DAVE ETHERIDGE-BARNES / GETTY IMAGESThe statue of Abraham Lincoln, 16th President of the United States, enshrined in the Lincoln Memorial

Last month at New York’s Schomburg Center for Research in Black Culture, I had the opportunity to see Abraham Lincoln’s draft of the Emancipation Proclamation, written in his remarkably elegant, almost feminine handwriting. I was surprised by my reaction. I felt a warm flush of gratitude, and even found myself murmuring “Thank you.” The freedom of four million people is no small thing.

(MORECover Story: Lincoln to the Rescue by David von Drehle)

Lincoln not only advocated black freedom, but in the last speech of his life, he voiced support for giving the vote to some freed black men as well as about 200,000 black Civil War veterans, a decision that literally cost him his life. His assassin, John Wilkes Booth, was in the audience that night and upon hearing Lincoln’s views, turned to his companion and said “that means ni**er citizenship. Now by God, I’ll put him through.” Two days later, Booth murdered the President.

Knowing that, I began to wonder what Lincoln would make of controversial laws denying far too many blacks the right to vote today. As legal scholar Michelle Alexander has pointed out in her book, The New Jim Crow, more black people are either in prison or jail, or on probation, or parole than were enslaved when the Civil War began. What that means is that in 2004, almost 280,000 black women were denied the vote, even if they had already served theirtime. And if the research that we have from 2010 holds true for today, at least 1.4 million black men will be denied their right to vote on this upcoming election day. Nationwide, almost eight percent of all African Americans—and 13 percent of all black men—will not be able to cast a vote next month. These laws hit blacks disproportionately hard. Although 3.9 million whites also lost the right to vote due to these laws, that figure represents roughly 2 percent of their total population. Overall, these numbers are so troubling that in 2008, a United Nations Committee studies the issue and urged the United States to reform these laws.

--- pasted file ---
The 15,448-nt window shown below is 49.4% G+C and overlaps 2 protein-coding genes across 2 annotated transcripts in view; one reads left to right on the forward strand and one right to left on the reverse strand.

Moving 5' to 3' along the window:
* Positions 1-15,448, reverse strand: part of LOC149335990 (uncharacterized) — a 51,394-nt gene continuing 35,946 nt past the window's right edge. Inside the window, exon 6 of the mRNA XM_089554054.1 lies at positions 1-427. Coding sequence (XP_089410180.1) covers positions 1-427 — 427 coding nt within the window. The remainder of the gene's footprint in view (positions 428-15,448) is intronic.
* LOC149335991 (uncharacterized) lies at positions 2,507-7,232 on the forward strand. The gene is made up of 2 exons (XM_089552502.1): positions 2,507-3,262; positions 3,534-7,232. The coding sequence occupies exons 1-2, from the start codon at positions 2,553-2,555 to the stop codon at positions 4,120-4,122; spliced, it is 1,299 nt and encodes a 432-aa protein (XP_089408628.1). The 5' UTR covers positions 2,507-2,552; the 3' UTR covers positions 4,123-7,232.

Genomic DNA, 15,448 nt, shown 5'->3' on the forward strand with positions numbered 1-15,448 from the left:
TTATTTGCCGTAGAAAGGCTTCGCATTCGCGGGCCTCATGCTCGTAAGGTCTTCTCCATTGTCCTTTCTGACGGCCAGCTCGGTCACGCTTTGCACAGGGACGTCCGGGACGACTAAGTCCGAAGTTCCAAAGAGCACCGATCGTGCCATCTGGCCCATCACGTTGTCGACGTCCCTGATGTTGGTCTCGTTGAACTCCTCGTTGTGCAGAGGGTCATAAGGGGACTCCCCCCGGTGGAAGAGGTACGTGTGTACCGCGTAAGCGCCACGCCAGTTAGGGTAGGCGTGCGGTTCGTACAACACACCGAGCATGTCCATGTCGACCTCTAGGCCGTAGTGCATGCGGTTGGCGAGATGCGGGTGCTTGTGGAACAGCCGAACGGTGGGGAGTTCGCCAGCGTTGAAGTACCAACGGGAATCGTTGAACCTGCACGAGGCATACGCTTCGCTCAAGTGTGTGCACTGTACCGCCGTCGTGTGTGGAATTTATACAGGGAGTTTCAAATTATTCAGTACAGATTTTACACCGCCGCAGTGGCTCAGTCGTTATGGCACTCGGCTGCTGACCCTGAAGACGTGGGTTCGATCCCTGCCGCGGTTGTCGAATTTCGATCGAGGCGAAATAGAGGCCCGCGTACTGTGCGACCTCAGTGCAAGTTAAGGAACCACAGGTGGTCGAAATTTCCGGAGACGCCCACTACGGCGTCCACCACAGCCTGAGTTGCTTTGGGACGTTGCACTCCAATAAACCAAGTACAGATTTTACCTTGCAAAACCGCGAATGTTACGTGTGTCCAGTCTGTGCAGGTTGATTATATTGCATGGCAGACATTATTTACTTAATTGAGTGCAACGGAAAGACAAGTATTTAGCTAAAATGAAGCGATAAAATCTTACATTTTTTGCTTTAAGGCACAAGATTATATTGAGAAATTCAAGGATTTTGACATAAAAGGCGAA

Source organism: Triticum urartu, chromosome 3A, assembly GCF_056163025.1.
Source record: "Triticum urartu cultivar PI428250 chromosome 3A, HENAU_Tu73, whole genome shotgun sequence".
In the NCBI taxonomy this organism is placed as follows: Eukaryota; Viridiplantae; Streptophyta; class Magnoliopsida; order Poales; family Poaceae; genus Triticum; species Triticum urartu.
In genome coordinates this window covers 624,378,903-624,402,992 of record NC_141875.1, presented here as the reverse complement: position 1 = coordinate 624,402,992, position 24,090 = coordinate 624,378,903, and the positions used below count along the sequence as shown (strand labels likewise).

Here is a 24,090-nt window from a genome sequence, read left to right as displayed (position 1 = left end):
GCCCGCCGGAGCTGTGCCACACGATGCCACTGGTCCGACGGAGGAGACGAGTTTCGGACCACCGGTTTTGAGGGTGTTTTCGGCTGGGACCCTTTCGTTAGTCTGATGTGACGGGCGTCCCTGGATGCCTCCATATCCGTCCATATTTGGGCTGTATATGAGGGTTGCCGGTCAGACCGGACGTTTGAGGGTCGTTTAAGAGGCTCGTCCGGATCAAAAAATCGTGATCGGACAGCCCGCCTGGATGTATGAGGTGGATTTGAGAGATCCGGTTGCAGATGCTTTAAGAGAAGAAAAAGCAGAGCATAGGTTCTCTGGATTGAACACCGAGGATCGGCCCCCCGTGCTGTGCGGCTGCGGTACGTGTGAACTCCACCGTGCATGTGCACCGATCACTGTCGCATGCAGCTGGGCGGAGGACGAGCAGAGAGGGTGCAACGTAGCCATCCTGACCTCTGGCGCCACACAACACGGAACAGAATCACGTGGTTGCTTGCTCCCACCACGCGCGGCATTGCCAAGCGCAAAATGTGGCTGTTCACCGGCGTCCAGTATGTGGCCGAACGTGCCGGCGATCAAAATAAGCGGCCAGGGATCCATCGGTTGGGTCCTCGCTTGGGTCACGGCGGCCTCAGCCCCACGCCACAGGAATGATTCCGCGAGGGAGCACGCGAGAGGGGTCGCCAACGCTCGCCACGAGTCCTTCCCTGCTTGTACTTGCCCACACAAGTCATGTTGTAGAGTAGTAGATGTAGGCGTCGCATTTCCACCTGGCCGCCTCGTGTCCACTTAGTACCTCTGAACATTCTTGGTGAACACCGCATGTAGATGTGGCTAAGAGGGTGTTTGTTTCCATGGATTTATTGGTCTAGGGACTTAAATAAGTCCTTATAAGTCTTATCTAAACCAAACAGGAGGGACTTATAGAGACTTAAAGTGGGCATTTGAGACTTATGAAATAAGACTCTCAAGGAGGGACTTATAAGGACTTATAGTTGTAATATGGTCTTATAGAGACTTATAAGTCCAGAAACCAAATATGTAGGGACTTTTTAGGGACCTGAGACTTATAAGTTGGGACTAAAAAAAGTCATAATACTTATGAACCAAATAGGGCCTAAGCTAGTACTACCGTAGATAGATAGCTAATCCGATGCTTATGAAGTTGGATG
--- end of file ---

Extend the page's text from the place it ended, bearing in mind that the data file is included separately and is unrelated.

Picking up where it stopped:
(MORETouré: Put To Death for Being Black? New Hope Against Judicial System Bias)